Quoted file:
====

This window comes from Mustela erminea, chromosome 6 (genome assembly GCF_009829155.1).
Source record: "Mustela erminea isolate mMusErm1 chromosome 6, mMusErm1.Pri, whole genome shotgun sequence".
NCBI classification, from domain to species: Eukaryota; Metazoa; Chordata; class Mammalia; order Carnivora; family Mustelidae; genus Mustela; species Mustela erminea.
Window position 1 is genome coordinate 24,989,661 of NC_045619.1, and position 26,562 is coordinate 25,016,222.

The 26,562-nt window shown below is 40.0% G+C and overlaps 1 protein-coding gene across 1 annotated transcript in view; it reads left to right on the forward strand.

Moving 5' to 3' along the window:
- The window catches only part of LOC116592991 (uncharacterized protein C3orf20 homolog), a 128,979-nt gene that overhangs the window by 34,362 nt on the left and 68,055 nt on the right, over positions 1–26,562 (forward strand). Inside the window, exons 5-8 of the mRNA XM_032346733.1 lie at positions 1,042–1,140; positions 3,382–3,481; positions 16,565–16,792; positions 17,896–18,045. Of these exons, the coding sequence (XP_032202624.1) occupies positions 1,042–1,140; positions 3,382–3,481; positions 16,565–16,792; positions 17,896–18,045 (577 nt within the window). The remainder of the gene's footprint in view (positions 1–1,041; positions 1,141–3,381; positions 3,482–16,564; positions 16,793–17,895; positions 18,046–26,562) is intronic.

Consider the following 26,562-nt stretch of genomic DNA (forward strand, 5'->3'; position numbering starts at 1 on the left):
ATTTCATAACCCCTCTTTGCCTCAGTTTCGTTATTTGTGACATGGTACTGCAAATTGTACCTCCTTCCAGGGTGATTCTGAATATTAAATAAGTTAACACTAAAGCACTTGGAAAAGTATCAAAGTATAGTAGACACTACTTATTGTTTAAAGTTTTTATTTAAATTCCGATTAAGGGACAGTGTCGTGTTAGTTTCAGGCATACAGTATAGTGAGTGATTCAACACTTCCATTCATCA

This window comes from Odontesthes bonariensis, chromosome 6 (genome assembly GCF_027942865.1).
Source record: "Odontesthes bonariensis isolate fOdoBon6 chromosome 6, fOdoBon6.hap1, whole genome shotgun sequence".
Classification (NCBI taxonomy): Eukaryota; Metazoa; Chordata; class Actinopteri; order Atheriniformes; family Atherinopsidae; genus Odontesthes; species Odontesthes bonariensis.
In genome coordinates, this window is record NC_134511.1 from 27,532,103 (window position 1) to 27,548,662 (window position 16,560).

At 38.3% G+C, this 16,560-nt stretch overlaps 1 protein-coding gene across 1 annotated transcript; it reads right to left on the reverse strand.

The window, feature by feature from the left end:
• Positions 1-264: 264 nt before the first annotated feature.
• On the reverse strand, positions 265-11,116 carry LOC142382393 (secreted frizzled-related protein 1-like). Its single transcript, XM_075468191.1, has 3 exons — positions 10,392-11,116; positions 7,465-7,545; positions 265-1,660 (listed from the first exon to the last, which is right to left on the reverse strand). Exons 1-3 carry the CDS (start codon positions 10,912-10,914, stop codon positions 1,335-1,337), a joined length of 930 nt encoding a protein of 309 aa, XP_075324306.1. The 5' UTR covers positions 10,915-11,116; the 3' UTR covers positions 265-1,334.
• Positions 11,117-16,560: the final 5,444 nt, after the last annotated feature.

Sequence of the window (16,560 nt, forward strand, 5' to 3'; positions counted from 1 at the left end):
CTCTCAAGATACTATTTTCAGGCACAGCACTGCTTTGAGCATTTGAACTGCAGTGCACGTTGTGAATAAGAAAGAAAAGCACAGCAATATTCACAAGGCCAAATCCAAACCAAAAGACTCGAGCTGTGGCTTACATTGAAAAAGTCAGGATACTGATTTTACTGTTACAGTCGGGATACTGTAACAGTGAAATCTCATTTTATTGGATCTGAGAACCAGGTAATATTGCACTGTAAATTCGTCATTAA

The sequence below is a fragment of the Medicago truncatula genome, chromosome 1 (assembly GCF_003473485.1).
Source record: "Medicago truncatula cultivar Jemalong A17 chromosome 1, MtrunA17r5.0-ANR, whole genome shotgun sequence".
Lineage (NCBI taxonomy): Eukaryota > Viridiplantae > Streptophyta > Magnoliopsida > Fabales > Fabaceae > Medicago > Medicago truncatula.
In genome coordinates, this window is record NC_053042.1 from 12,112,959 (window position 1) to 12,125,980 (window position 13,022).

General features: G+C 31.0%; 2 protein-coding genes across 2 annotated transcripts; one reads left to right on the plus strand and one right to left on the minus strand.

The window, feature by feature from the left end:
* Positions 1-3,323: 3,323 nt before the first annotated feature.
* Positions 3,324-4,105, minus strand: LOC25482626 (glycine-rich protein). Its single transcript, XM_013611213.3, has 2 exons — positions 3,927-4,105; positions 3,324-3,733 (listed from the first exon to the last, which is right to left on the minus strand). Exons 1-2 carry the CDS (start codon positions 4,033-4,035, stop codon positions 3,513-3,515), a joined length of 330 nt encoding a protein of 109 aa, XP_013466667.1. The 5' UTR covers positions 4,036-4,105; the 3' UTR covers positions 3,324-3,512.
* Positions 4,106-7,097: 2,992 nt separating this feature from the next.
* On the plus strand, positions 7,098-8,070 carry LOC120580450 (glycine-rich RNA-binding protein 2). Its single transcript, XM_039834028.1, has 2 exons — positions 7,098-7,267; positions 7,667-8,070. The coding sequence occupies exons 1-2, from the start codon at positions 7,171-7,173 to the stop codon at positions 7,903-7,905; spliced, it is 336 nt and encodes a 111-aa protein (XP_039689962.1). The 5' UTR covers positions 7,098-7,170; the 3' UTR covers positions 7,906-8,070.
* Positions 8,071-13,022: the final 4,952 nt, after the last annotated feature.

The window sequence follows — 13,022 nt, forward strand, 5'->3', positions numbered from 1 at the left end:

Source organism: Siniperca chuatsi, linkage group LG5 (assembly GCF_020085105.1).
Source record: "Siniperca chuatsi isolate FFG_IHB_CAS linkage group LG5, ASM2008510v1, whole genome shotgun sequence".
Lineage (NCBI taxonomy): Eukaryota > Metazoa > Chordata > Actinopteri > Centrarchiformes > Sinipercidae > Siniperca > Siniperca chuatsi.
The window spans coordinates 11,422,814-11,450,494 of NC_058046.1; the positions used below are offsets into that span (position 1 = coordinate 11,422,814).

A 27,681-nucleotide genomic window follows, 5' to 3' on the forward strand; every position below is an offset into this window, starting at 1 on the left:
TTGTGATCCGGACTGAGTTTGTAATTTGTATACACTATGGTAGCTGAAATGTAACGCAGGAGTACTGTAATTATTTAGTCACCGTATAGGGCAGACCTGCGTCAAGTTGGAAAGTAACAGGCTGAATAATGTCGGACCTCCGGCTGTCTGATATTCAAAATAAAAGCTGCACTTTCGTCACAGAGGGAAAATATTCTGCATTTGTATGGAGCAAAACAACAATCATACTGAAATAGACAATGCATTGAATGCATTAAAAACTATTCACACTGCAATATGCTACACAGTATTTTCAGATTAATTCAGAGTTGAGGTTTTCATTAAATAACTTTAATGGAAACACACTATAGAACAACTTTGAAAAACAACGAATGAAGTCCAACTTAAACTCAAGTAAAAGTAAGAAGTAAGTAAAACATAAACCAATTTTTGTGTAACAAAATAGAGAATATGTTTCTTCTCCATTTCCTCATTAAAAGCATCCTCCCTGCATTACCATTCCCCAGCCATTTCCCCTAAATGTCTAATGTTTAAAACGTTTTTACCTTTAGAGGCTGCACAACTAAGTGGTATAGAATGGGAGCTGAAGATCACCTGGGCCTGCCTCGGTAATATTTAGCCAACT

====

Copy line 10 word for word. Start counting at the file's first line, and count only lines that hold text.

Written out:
This window comes from Odontesthes bonariensis, chromosome 6 (genome assembly GCF_027942865.1).